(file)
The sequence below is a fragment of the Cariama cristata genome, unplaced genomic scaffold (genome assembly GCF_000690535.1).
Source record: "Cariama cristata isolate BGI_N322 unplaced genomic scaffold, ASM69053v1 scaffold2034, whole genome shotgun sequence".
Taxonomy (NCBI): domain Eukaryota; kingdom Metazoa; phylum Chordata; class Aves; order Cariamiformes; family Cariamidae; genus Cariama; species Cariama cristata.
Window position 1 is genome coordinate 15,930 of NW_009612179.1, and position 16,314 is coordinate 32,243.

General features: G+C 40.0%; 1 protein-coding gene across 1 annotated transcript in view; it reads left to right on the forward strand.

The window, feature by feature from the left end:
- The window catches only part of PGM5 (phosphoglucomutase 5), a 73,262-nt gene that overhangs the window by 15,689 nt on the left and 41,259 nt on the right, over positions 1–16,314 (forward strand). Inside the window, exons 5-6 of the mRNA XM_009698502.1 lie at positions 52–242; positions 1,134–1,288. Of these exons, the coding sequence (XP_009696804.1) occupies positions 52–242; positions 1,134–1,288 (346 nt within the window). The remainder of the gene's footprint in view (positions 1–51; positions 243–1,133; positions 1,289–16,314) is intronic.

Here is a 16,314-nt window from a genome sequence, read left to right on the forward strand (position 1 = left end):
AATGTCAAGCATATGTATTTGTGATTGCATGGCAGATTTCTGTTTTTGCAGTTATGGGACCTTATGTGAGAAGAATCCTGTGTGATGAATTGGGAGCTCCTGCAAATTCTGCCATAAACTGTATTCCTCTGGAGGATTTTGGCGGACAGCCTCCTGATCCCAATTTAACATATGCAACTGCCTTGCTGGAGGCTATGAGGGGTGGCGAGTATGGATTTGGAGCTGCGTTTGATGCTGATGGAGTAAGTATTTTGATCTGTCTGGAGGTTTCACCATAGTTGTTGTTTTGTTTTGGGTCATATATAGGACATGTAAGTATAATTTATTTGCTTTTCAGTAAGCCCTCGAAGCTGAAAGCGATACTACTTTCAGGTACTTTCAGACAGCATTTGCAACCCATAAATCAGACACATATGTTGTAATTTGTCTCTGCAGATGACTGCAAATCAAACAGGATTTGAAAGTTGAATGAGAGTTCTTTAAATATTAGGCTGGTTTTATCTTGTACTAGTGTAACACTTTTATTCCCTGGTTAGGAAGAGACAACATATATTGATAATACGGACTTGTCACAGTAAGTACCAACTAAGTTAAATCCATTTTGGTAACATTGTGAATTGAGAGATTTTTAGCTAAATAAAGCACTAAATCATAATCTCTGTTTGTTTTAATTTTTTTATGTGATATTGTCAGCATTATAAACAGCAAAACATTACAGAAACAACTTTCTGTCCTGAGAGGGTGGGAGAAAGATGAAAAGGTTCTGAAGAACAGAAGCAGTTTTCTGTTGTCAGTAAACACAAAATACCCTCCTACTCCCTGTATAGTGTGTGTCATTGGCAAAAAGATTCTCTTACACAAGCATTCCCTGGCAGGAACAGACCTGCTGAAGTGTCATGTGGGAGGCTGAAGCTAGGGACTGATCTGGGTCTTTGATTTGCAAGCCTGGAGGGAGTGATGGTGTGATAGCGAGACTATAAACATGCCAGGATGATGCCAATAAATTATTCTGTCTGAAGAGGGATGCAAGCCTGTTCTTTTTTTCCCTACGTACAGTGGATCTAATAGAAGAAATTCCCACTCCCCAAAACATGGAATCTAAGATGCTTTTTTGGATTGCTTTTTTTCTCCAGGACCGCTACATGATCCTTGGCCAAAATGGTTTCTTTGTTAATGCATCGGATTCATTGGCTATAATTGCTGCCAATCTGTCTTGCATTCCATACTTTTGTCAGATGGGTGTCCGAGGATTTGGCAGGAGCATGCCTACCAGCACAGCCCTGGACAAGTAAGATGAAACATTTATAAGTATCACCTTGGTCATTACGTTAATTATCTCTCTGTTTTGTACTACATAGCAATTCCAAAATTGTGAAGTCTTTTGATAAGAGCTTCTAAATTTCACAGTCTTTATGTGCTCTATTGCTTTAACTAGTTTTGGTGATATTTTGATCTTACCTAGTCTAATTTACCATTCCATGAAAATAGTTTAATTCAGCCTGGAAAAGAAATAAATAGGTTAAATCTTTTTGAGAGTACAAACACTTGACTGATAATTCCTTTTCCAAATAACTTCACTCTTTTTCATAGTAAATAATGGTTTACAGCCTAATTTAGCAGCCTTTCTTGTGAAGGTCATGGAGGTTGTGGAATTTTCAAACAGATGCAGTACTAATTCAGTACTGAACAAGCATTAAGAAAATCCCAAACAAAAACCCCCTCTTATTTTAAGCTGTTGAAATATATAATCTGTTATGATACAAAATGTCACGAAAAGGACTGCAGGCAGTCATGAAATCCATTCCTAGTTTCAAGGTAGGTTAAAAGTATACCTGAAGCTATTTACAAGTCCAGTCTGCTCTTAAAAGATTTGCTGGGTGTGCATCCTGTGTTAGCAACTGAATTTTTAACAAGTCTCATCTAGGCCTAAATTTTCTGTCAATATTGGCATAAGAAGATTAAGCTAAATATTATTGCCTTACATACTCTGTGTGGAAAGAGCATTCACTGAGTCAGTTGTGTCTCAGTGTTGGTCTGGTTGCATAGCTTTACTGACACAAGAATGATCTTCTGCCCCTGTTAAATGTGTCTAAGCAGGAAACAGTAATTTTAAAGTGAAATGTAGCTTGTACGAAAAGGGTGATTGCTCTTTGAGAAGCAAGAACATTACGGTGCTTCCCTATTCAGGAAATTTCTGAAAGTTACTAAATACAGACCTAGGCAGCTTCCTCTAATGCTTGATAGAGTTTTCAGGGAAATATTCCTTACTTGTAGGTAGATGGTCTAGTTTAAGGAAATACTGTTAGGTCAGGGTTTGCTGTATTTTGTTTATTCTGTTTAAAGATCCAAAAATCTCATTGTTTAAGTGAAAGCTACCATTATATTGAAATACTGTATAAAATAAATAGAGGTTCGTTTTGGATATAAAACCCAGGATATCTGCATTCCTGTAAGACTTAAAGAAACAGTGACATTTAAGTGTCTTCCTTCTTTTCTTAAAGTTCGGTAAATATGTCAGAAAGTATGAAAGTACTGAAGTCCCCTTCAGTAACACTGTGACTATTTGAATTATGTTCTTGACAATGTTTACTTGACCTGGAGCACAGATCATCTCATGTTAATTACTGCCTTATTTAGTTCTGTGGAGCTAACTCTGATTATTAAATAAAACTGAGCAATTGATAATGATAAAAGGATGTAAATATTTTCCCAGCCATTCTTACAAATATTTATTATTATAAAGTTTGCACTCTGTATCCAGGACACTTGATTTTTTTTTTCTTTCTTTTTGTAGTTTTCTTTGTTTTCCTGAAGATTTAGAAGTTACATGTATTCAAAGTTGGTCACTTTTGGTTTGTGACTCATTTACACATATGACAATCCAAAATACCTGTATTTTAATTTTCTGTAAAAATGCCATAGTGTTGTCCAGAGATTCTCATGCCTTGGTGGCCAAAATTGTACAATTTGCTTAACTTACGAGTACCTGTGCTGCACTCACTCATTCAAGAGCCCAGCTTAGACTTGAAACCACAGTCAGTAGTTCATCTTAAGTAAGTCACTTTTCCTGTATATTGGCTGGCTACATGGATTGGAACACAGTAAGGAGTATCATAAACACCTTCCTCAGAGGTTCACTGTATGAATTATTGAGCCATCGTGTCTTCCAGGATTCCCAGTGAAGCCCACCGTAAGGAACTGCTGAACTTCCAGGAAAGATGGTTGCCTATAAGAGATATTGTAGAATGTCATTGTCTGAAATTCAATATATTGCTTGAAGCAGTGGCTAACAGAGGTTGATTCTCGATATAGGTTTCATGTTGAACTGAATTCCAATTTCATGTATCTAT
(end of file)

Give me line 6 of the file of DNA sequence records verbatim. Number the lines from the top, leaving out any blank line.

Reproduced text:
The window, feature by feature from the left end: